In a scathing rebuke of what he calls China’s attempt to dismantle the global system of rights, the head of Human Rights Watch (HRW) warns that a “dystopian future” awaits if Beijing succeeds in reshaping the international order in its image.
Ken Roth, executive director of HRW, said that with its reliance on oppression to maintain control, “China’s government sees human rights as an existential threat,” and could likewise pose an “existential threat to the rights of people worldwide.”
“If not challenged, Beijing’s actions portend a dystopian future in which no one is beyond the reach of Chinese censors, and an international human rights system so weakened that it no longer serves as a check on government repression,” Roth said.
His comments accompanied the release of HRW’s 30th annual World Report 2020, which examines human rights, practices, and trends in nearly 100 countries.
The report was released two days after Roth was barred entry to Hong Kong on Jan. 12, a move which he said “deeply illustrates … Beijing’s deepening assault on international efforts to uphold human rights.”
“No other government is simultaneously detaining a million members of an ethnic minority for forced indoctrination and attacking anyone who dares to challenge its repression,” Roth said. “And while other governments commit serious human rights violations, no other government flexes its political muscles with such vigor and determination to undermine the international human rights standards and institutions that could hold it to account.”
Roth keys on both Beijing’s “nightmarish system” of surveillance and oppression, and the wholesale crackdown on religious freedom.
According to the HRW report, the Chinese government restricts religious practice to five officially recognized religions, and regularly subjects faith groups outside of its control “to police harassment, torture, arbitrary detention, and imprisonment.”
Most notable is the wholesale oppression of the 13 million Uyghur and other Turkic Muslims in the country’s western Xinjiang region.
“The government’s ‘Strike Hard Campaign against Violent Extremism’ has entailed mass arbitrary detention, surveillance, indoctrination, and the destruction of the region’s cultural and religious heritage. Credible estimates indicate that about one million Turkic Muslims are being indefinitely held in ‘political education’ camps, where they are forced to disavow their identity and become loyal government subjects,” the report read.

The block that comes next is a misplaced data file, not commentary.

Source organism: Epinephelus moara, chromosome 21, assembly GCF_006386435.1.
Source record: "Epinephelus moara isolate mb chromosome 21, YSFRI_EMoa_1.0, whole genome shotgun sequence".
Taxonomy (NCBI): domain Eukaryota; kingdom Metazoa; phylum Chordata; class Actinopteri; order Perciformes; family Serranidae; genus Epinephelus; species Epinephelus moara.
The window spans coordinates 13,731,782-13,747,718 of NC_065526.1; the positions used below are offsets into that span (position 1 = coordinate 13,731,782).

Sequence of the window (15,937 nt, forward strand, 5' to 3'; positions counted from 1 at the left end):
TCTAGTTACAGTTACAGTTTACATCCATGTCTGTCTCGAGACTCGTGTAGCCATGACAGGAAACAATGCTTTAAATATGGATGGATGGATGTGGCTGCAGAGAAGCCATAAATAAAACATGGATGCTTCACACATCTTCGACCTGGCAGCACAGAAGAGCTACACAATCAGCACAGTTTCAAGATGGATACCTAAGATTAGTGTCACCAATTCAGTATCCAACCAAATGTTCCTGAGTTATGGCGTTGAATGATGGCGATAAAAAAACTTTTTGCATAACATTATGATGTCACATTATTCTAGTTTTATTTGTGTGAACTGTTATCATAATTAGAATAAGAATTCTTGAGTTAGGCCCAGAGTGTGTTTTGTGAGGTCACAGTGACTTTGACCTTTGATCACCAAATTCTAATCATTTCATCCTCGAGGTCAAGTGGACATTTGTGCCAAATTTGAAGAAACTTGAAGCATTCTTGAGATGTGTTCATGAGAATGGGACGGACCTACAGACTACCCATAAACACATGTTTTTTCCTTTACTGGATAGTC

And despite China’s insistence these camps are “vocational training centers”, documents leaked in November 2019 showed that the 1-1.8 million people being detained were in fact being treated as top security prisoners.
In a further assault on the cultural identity of China’s Muslim minorities, reports of Beijing’s “Sanxin Huodong” or Three News campaign have surfaced, in which Beijing is targeting their home furnishings in efforts to further “Sinicize” the beleaguered minority.
That follows another 4 billion-yuan (U.S. $575 million) effort to “modernize” the region by targeting other aspects of Uyghur architecture and design, which HRW notes has resulted in authorities [demolishing] domes on mosques and [banning] the public use of Arabic script.”
Other religious minorities have been targeted, including Christians, amidst China’s efforts to purge Western influence and Sinicize the religion.
That process of Sinicization, which is intended to put all ethnic and religious minorities under the influence of Chinese culture and the Communist Party, has seen non-conforming pastors and congregants arrested, while one church in Henan province “was ordered to replace the Ten Commandments with quotes by President Xi [Jinping],” HRW reported.
‘Nightmarish system’ of surveillance
That oppression has in part been realized through a technologically-driven surveillance state.
“More than any other government, Beijing has made technology central to its repression. A nightmarish system has already been built in Xinjiang,” Roth said, adding it is “the most intrusive public monitoring system the world has ever known.”
That surveillance, in turn, extends beyond religious and political dissidents.
“In 2019, media reports revealed that a Hangzhou school had installed cameras to monitor students’ facial expressions and attentiveness, while a Nanjing company had required sanitation workers to wear GPS watches to monitor their efficiency,” HRW reported.
And with Chinese tech firms collaborating with foreign counterparts, HRW warns their global expansion, facilitated through “affordable equipment and services to governments and companies”, could further enable “the proliferation of mass surveillance.”
The further report covered a raft of human rights abuses and concerns including those involving Hong Kong, where the Chinese Communist Party “was especially keen to maintain a veneer of stability,” but the erosion freedoms in the city resulted in mass pro-democracy protests.
Roth, however, believes that despite the threat China currently poses to the international rights-based order, Beijing is acting not from a position of strength, but weakness.
“The motivation for Beijing’s attack on rights stems from the fragility of rule by repression rather than popular consent,” he said.
“Despite decades of impressive economic growth in China, driven by hundreds of millions of people finally emancipated to lift themselves out of poverty, the Chinese Communist Party is running scared of its own people.”
Watch this HRW video for more.